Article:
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Posted: Apr 21, 2016
With simple process, engineers fabricate fastest flexible silicon transistor
(Nanowerk News) One secret to creating the world’s fastest silicon-based flexible transistors: a very, very tiny knife.
Working in collaboration with colleagues around the country, University of Wisconsin—Madison engineers have pioneered a unique method that could allow manufacturers to easily and cheaply fabricate high-performance transistors with wireless capabilities on huge rolls of flexible plastic.
The researchers — led by Zhenqiang (Jack) Ma, the Lynn H. Matthias Professor in Engineering and Vilas Distinguished Achievement Professor in electrical and computer engineering, and research scientist Jung-Hun Seo — fabricated a transistor that operates at a record 38 gigahertz, though their simulations show it could be capable of operating at a mind-boggling 110 gigahertz. In computing, that translates to lightning-fast processor speeds.
It’s also very useful in wireless applications. The transistor can transmit data or transfer power wirelessly, a capability that could unlock advances in a whole host of applications ranging from wearable electronics to sensors.
Using a unique method they developed, a team of UW–Madison engineers has fabricated the world’s fastest silicon-based flexible transistors, shown here on a plastic substrate.
The researchers’ nanoscale fabrication method upends conventional lithographic approaches — which use light and chemicals to pattern flexible transistors — overcoming such limitations as light diffraction, imprecision that leads to short circuits of different contacts, and the need to fabricate the circuitry in multiple passes.
Using low-temperature processes, Ma, Seo and their colleagues patterned the circuitry on their flexible transistor — single-crystalline silicon ultimately placed on a polyethylene terephthalate (more commonly known as PET) substrate — drawing on a simple, low-cost process called nanoimprint lithography.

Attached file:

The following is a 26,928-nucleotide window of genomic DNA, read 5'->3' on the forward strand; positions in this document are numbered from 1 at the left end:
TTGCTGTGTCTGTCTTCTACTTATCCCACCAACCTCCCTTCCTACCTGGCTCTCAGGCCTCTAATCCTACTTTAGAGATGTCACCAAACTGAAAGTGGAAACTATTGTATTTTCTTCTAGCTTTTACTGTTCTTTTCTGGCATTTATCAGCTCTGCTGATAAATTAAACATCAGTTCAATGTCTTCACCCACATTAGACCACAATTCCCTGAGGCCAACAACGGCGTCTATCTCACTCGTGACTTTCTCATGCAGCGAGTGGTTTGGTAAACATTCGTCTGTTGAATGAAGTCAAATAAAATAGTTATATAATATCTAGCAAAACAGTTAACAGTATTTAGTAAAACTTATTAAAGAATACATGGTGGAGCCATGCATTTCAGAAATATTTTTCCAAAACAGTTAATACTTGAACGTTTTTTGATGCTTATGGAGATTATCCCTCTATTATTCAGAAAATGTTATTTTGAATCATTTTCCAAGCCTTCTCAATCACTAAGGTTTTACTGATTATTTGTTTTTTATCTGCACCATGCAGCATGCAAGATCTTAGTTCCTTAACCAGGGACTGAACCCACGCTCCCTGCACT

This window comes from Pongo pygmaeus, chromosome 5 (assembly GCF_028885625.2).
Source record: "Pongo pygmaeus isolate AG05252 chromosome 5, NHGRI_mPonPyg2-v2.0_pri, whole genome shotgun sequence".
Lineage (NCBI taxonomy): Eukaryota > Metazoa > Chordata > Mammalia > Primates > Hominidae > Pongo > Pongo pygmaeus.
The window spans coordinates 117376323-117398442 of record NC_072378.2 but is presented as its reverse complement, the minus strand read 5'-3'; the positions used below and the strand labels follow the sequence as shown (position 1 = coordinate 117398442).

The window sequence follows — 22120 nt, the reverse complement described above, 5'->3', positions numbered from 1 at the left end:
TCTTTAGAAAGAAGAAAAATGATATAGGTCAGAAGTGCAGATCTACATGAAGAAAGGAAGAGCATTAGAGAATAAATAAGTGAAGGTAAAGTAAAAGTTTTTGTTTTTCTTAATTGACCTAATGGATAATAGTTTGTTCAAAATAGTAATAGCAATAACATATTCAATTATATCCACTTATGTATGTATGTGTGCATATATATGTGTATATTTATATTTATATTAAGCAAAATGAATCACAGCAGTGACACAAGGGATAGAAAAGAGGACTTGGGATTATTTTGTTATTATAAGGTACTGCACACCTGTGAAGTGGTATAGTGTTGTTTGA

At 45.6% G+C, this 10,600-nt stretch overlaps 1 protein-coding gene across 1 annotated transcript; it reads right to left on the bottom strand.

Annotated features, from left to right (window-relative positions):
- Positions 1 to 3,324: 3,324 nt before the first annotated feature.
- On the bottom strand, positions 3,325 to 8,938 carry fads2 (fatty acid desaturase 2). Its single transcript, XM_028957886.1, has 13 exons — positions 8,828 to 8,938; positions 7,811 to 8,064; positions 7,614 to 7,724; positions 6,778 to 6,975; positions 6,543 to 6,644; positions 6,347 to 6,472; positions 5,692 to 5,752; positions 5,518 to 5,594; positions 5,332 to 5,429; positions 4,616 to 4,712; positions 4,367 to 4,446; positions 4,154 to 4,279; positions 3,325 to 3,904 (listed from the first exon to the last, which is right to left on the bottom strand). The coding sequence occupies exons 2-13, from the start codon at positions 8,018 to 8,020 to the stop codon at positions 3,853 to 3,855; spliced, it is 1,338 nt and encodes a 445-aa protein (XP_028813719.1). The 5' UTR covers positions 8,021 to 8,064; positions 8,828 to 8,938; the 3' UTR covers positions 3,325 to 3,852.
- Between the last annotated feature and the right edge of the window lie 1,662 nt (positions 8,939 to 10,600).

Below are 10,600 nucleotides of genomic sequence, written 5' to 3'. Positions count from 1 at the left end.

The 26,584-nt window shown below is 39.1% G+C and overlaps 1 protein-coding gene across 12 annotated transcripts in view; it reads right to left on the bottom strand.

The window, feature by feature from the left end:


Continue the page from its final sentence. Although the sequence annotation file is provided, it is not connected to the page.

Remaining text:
In a method called selective doping, researchers introduce impurities into materials in precise locations to enhance their properties — in this case, electrical conductivity. But sometimes the dopant merges into areas of the material it shouldn’t, causing what is known as the short channel effect. However, the UW–Madison researchers took an unconventional approach: They blanketed their single crystalline silicon with a dopant, rather than selectively doping it.
Then, they added a light-sensitive material, or photoresist layer, and used a technique called electron-beam lithography — which uses a focused beam of electrons to create shapes as narrow as 10 nanometers wide — on the photoresist to create a reusable mold of the nanoscale patterns they desired. They applied the mold to an ultrathin, very flexible silicon membrane to create a photoresist pattern. Then they finished with a dry-etching process — essentially, a nanoscale knife — that cut precise, nanometer-scale trenches in the silicon following the patterns in the mold, and added wide gates, which function as switches, atop the trenches.
With a unique, three-dimensional current-flow pattern, the high performance transistor consumes less energy and operates more efficiently. And because the researchers’ method enables them to slice much narrower trenches than conventional fabrication processes can, it also could enable semiconductor manufacturers to squeeze an even greater number of transistors onto an electronic device.
Ultimately, says Ma, because the mold can be reused, the method could easily scale for use in a technology called roll-to-roll processing (think of a giant, patterned rolling pin moving across sheets of plastic the size of a tabletop), and that would allow semiconductor manufacturers to repeat their pattern and mass-fabricate many devices on a roll of flexible plastic.
“Nanoimprint lithography addresses future applications for flexible electronics,” says Ma, whose work was supported by the Air Force Office of Scientific Research. “We don’t want to make them the way the semiconductor industry does now. Our step, which is most critical for roll-to-roll printing, is ready.”
Source: By Renee Meiller, University of Wisconsin-Madison